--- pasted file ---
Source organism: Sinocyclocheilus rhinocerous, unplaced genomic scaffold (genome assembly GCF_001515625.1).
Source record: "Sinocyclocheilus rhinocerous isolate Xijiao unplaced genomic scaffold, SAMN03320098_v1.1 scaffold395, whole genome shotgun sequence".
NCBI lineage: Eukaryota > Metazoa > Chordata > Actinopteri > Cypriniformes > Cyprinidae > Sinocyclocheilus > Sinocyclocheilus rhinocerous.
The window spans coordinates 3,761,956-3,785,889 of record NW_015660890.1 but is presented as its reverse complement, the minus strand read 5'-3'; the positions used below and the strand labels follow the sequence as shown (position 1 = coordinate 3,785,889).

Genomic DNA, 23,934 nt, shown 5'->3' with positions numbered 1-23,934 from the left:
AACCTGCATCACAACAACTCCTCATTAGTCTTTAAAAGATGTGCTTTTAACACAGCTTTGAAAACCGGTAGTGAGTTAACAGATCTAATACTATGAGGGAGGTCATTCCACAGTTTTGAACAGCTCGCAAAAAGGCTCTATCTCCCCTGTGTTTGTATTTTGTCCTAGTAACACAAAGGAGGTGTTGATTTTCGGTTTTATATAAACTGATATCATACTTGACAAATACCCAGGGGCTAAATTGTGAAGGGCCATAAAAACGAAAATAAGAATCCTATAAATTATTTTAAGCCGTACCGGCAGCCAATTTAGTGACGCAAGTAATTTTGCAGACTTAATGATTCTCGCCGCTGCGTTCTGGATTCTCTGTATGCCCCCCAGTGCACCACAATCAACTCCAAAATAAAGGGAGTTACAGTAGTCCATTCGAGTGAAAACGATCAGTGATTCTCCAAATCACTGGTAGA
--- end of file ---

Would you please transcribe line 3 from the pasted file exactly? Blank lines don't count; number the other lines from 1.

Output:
NCBI lineage: Eukaryota > Metazoa > Chordata > Actinopteri > Cypriniformes > Cyprinidae > Sinocyclocheilus > Sinocyclocheilus rhinocerous.